Conservative Theology

The Theology of the Bacterial Flagellum


Many people think that science is done in a theological vacuum.  However, it is not.  Take for instance, a recent paper on the flagellum - Coordinating assembly of a macromolecular machine:

Finally, it seems that the bacterial flagellum is a structure of great complexity. In an attempt to understand why, it is not necessary to resort to intelligent designers, because surely a designer would have fashioned a simpler structure and gene regulation system. We only need to be reminded that evolution demands that changes occur on the existing structure — no starting from scratch. It is fair to say that we are at long last making a dent in our understanding of how this evolutionary process might have occurred for the reducibly complex bacterial flagellum and the beautiful result it has produced.

So, the reason we are not resorting to design is not because it doesn't evidence design, but rather because a designer would not have done it this way!  That is a statement of both theology and engineering that the authors have no grounds to say.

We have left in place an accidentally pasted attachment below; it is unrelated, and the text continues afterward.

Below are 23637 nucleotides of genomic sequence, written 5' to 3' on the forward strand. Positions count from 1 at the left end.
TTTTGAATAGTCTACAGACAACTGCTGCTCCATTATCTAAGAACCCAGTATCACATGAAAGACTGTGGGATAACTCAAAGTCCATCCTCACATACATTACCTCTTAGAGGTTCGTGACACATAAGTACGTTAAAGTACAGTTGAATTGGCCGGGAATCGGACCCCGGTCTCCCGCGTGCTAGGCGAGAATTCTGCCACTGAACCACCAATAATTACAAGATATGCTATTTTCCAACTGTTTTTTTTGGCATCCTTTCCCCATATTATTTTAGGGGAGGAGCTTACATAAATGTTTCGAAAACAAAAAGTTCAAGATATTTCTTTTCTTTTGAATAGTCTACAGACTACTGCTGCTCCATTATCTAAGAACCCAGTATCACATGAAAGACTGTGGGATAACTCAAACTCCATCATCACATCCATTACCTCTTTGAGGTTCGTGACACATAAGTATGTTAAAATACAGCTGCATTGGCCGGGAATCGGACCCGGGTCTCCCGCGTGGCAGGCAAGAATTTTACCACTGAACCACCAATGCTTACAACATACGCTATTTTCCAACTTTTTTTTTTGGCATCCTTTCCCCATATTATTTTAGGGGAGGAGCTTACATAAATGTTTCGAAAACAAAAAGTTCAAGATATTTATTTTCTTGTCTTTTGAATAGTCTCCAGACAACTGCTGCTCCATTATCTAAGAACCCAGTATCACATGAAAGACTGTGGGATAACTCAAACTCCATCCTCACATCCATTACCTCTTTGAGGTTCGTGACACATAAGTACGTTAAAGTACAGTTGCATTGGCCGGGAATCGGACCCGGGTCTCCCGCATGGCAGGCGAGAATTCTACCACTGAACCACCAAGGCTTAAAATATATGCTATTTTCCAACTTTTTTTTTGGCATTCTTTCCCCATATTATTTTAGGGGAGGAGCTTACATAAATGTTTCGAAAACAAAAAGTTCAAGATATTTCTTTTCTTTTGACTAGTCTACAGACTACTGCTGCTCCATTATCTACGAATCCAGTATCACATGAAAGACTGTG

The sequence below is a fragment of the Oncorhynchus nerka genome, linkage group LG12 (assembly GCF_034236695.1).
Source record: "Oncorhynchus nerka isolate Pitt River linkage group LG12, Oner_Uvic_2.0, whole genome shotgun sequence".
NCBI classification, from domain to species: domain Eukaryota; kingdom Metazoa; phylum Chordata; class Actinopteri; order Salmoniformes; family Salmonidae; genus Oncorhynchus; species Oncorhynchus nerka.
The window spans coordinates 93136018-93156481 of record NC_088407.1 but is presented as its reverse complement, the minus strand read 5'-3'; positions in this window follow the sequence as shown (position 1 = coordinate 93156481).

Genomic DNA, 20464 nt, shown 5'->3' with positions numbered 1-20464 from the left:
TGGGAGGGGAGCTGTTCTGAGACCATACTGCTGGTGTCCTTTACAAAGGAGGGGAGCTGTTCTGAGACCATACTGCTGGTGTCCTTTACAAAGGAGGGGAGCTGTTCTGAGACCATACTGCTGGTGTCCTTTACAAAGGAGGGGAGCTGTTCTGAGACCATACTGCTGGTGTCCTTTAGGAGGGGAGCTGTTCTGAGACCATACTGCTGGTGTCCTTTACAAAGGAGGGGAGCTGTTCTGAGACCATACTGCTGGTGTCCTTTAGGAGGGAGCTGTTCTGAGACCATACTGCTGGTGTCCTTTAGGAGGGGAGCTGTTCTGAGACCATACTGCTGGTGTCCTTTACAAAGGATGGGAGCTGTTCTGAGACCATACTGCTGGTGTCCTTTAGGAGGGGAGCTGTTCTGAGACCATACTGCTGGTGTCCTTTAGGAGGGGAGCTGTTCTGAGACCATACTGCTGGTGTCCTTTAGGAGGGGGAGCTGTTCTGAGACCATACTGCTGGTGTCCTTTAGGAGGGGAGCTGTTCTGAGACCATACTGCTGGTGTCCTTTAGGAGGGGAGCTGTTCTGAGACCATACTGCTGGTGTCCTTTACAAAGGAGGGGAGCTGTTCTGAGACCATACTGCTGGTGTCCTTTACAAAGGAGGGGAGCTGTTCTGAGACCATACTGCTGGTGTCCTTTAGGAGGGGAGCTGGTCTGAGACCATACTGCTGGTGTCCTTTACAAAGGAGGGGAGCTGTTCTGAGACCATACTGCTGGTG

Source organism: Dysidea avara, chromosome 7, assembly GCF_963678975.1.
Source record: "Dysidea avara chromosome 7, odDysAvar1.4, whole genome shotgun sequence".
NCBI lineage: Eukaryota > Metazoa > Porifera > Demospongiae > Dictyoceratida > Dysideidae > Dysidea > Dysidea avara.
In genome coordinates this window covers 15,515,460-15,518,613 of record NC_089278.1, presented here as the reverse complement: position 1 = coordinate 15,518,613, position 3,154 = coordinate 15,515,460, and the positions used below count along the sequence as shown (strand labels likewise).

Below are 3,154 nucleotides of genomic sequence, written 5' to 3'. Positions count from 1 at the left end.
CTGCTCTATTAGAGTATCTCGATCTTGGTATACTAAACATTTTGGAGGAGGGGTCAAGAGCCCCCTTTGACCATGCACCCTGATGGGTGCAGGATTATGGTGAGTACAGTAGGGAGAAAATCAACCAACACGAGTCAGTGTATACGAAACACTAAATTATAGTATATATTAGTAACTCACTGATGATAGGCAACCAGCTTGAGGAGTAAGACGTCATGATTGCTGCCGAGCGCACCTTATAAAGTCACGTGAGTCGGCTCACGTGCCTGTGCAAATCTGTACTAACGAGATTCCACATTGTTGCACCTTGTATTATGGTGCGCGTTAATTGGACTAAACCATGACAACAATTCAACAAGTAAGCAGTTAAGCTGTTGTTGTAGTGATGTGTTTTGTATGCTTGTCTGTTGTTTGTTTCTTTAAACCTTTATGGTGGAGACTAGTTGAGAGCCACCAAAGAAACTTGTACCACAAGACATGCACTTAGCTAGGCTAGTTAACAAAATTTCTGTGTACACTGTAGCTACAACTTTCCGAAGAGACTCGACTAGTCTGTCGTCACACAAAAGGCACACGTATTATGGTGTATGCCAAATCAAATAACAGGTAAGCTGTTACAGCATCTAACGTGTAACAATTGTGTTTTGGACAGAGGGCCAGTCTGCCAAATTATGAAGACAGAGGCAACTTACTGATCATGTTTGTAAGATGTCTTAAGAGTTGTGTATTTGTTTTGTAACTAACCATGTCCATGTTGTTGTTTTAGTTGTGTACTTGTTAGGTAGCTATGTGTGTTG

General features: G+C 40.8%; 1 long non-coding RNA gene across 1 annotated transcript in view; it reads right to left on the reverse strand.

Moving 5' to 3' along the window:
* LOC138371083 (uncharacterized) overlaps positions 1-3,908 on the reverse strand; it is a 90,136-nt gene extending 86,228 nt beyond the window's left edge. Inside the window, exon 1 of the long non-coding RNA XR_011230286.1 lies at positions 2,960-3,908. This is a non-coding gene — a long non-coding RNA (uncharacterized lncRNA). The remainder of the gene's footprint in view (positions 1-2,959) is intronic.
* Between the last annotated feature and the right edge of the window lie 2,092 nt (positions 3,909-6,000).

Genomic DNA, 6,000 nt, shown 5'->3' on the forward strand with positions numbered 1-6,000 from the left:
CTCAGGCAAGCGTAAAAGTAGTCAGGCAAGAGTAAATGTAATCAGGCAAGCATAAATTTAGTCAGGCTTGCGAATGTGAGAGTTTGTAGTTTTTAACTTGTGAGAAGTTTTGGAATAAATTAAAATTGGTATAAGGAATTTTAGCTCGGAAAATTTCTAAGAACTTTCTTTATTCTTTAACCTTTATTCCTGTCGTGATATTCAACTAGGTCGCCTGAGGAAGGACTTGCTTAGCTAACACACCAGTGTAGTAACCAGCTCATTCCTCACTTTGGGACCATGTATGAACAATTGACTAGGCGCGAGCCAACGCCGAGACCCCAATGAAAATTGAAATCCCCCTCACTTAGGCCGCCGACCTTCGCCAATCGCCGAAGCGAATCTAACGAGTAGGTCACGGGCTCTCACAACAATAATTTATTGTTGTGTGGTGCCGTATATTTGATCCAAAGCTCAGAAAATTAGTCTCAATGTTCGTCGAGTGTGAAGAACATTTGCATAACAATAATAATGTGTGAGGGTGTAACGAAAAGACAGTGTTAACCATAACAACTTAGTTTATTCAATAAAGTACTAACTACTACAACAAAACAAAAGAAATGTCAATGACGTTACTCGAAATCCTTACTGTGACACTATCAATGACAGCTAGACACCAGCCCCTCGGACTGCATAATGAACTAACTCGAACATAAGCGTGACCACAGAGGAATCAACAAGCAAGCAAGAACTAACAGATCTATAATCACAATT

Here's an article on the flagellum:

Is the flagellar motor unique?

Yes and no. As a device that powers flagellar rotation, yes. As a device composed of rings, rods, and external filaments, no. There is a homologous structure, called the needle structure, assembled by the same kind of transport apparatus, used by pathogenic species (such as Salmonella) to inject virulence factors into eukaryotic cells. Some argue that the flagellar rotary motor evolved from the needle structure, but it was probably the other way around,
since flagellated bacteria existed long before their eukaryotic targets. Perhaps they evolved from a common ancestor. What was the rotary motor doing before the helical propeller was invented, if indeed that was the order of events? Serving as a secretory apparatus that acquired the ability to spin? Packaging polynucleic acids into virus heads? Food for thought.

 So now, not only is the flagellum IC, but even the supposed "precursor systems" don't make sense until long after the flagellum supposedly developed.  What we are finding, over and over, is that there is no such thing as a simple life form.  Therefore, we can conclude that those who view evolution as progressing from simple to complex are doing so because of theological commitments, not because of evidence.  I have no problem with people engaging in science from theological commitments (it's actually impossible not to), I just wish they would admit it.